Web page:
Prior to my retirement date, the workday formed the structure of my day-to-day life.  Within the workday, I became proficient at time-management.  Certain things had to get done by a certain time and in a certain order.  That required planning of a sort, but it was in real time.  My priorities were set in response to the demands of the job, and those demands were not always predictable.  I had to be flexible.  Plans change.  I was rather good at it.

My career turned out to be satisfying and successful, but looking back on it, I did not have a career plan.  I went through two major career transitions during the course of my working life.  The kind of work that I started out doing after graduating from college was not the kind of work I ended up doing three decades later.  I suspect that my working life would have been far less interesting if I had followed a career plan mapped out in advance.

Financial planning for retirement was another good idea that I never quite got accomplished before I retired.  Nevertheless, my wife and I seem to be in a pretty good place financially.  This is largely due to careful money management over the last forty years.  We are where we are despite having no plan or a vague plan at best.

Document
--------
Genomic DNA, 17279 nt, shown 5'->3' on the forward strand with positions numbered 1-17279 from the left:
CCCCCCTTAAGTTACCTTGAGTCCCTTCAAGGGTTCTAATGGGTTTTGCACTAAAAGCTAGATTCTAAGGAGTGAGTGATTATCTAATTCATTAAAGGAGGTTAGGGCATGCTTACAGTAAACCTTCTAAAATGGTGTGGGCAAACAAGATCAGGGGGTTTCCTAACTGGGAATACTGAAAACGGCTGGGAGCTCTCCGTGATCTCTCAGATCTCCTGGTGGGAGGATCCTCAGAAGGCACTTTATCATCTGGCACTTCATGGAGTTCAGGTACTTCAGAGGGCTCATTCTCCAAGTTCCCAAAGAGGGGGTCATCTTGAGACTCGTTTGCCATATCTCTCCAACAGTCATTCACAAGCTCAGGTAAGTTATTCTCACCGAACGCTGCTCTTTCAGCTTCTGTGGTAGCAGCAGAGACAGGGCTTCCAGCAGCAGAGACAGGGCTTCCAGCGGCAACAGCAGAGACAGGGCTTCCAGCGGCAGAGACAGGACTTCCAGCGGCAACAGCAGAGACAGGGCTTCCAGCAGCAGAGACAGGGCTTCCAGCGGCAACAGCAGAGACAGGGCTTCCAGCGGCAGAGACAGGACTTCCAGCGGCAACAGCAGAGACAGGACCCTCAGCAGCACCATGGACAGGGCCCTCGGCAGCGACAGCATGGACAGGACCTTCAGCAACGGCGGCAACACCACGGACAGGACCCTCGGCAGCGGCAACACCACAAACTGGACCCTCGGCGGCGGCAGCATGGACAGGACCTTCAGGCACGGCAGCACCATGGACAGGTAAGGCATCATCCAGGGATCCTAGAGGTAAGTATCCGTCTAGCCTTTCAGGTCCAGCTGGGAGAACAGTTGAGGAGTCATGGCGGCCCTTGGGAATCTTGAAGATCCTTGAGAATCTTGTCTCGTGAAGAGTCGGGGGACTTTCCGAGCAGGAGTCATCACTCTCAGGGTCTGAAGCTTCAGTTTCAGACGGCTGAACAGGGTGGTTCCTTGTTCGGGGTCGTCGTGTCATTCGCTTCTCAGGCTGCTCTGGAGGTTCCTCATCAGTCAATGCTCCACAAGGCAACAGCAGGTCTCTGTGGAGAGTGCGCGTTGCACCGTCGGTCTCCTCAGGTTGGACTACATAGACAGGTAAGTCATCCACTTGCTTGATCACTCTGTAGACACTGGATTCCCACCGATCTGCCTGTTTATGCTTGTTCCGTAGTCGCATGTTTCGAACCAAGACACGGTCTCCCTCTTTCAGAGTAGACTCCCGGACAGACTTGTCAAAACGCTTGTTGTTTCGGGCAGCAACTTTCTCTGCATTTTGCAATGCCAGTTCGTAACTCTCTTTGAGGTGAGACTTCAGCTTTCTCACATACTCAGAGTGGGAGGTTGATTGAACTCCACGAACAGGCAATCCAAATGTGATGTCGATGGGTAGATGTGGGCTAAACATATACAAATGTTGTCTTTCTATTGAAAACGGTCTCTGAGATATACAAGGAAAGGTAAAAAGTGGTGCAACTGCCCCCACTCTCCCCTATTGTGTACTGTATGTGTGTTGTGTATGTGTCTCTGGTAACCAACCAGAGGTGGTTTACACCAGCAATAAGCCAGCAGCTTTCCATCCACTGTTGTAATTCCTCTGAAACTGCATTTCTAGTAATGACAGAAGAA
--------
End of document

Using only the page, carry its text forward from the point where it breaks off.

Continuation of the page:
We did not calculate our retirement dates by using a retirement calculator.  No financial rules of thumb told us when we were ready for retirement.  The numbers that I plugged into various retirement calculators gave me a general idea of what we would need to live on every month, but the number did not drive our decisions about when to retire.  I always thought there were too many variables and no way to be certain about what the future would bring.  The best laid plans lie on guesswork.